Meme Baynes was recovering from her second round of chemotherapy.
She was stuck in her home in suburban Chicago not only because of her recent ovarian cancer diagnosis, but also because the COVID-19 pandemic had forced worldwide shutdowns of schools and businesses prompting many to stay indoors on this spring afternoon in 2020.
Baynes had signed up for a Streetside Serenade that Nathan Rastovac, a high school classmate of her daughter, had organized to raise funds for St. Jude Children’s Research Hospital in Memphis. After the teenagers pulled up in front of her house, each getting out of separate cars with masks covering their faces, she walked onto her front porch, excited about the upcoming performance. As she stood there, Nathan and his friends sang three different songs.
The teenagers' rendition of "Bridge Over Troubled Water" moved Baynes to tears.
"It cheered me up, and I loved it," Baynes said. “They sounded so good, and it was so sweet, and of course I cried, but I always cry when I see kids sing. And they knew what I was going through, so it was a really nice thing to do.”
Nathan raised $3,500 for St. Jude with the Streetside Serenades. But the fundraising was thwarted several times by the pandemic.
“We were definitely time pressured,’’ Nathan recalled. “Looking back on it now, it’s amazing that we came — my mom and I — came together and we were like, 'OK, we can do this,' and then we brainstormed and we did it.”
Before the mobile Streetside Serenade, Nathan had spent hours at the start of 2020 organizing an a cappella concert at his high school in Illinois to raise funds for St. Jude. He had been recently accepted as a member of the St. Jude Leadership Society, an organization that allows high school and college-aged students with a passion for community service to use their leadership skills to raise awareness and funds for the children’s research hospital.
A high school sophomore at the time, Nathan thought the "Acappellooza" event was a perfect match for him. He liked to sing and was part of several singing groups at his school, and he had been involved in helping with the event the previous year, which had raised thousands for the hospital.
He made calls, sent out emails and as the day of the concert approached, he garnered more interest from performers and the public who wanted to attend.
But then the pandemic forced Nathan and his mother, Peggy, who was his mentor for the project, to immediately pivot.
“We were kind of bummed that we could not do Acappellooza … and my mom was like, 'What if we bring the singing to them?' And we thought how could we do that safely with COVID happening and people were worried and scared," he said. "And that is when we decided we could bring the music to them.”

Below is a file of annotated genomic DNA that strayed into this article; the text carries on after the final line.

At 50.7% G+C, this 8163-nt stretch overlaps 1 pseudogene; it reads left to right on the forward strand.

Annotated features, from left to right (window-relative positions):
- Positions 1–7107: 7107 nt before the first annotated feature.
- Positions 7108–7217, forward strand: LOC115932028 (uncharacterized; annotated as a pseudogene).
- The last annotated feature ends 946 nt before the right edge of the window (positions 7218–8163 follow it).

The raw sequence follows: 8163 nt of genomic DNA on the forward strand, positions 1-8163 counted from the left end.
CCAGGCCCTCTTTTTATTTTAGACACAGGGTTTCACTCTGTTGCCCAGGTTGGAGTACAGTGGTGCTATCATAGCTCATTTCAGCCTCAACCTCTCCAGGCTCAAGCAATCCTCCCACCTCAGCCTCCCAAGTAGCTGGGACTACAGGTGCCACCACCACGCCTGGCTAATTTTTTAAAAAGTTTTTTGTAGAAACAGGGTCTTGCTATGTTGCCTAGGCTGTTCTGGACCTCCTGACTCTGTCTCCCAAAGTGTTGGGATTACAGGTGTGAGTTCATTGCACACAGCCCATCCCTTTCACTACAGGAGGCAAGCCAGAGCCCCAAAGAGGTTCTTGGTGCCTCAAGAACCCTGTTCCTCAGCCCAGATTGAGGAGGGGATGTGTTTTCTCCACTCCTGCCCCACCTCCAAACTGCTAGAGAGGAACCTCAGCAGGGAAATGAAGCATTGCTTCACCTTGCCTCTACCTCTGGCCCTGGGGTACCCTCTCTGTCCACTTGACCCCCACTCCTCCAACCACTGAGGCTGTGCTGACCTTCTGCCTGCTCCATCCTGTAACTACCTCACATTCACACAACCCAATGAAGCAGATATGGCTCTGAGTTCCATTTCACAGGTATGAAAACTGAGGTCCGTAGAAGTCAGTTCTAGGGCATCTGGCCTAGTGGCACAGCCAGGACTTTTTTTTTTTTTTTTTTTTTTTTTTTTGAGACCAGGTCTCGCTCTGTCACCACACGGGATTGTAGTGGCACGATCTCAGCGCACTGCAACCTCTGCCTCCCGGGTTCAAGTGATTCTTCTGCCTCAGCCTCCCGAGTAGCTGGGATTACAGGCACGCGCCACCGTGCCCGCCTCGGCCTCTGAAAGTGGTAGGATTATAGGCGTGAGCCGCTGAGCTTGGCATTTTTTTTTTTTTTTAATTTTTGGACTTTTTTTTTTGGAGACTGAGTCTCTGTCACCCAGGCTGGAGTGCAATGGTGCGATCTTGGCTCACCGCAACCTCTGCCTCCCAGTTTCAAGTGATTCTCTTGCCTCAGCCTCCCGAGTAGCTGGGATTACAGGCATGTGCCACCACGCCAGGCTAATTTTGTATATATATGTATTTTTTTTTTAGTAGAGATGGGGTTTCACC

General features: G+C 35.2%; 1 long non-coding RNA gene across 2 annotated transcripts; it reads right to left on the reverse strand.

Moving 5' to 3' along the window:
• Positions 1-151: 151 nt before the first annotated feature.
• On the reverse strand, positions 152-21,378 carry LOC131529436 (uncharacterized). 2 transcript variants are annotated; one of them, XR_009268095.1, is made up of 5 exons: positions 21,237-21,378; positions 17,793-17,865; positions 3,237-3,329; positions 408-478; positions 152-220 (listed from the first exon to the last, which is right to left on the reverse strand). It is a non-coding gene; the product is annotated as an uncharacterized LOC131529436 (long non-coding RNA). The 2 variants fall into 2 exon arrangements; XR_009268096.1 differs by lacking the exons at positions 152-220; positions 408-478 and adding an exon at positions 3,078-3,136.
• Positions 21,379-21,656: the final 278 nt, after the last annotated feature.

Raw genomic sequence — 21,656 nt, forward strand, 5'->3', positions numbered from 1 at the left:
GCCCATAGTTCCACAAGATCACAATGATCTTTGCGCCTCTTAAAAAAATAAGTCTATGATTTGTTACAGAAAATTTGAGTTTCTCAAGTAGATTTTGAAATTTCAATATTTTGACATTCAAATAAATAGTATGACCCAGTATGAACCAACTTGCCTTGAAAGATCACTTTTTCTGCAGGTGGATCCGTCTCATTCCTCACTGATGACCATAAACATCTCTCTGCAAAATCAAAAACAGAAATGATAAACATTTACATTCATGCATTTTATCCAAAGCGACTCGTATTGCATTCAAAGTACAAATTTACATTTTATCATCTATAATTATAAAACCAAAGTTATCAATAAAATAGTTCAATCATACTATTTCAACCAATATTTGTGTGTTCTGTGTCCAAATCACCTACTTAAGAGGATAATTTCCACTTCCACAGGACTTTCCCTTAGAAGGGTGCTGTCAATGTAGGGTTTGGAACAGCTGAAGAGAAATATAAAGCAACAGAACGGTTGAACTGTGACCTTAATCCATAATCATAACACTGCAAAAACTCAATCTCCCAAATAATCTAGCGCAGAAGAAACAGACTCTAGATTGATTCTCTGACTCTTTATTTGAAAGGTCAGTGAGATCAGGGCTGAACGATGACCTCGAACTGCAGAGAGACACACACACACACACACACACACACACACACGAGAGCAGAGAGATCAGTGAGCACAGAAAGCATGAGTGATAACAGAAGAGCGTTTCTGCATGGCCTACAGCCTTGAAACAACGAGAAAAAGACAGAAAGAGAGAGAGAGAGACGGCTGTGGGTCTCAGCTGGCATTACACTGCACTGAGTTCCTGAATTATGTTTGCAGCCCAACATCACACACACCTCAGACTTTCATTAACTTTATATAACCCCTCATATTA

Nathan sent emails and sign-up sheets to school leaders, alumni, parents and others who had expressed interest in attending the concert.
Four friends joined in the singing and practicing three songs over several days. Their music teacher made a practice track on the piano so they could play it while they sang.
When the weekend arrived for their first performance, the teenagers drove to each home separately and stood several feet apart. They also wore masks and removed them only during their performances.
They sang for residents in 20 houses, but their singing drew neighbors who heard the melodies through their windows or while they took a stroll.
“We got many applauses and one time we got a whole entire block, and that is what showed us that what we did had a bigger impact on more people than we thought we were truly going to have," Nathan said.
Peggy said several members of the audience, many who were senior citizens, sported large smiles with each lyric, while others shed tears.
“It was interesting to watch their emotional reaction because they had been so isolated," she said.
Helping out a friend turns into much more
Nathan first came across the St. Jude Leadership Society a year earlier when two of his friends were participants of the program. He had helped one friend with that year’s “Acappellooza” event and was hooked on the idea of giving back to St. Jude and its mission of helping children with cancer. He also felt it would be a good way to expand his leadership skills.
“It’s a phenomenal leadership program, but beyond just the leadership program or leadership aspect, you are part of something greater than yourself," he said.
Nathan’s experience with the St. Jude Leadership Society was rewarding for his mother to see as well.
“He has become a more aware person with a big heart who wants to give back, and I saw that throughout this whole journey," she said.
Nathan graduated high school in the spring and spent a few days at St. Jude Children’s Research Hospital during the summer, where he was able to tour some of the campus and meet others participating in the leadership program.
He also began his first semester at Hillsdale College in Michigan, where he plans to take classes in economics, finance, chemistry and history. He said his experiences with St. Jude Leadership Society will serve him well in his future.
“It has really taught me how to be more compassionate,'' he said. "I’m not worried about myself anymore, I’m worried about those in my community. That is what I really learned and that’s something that is going to stick with me for the rest of my life."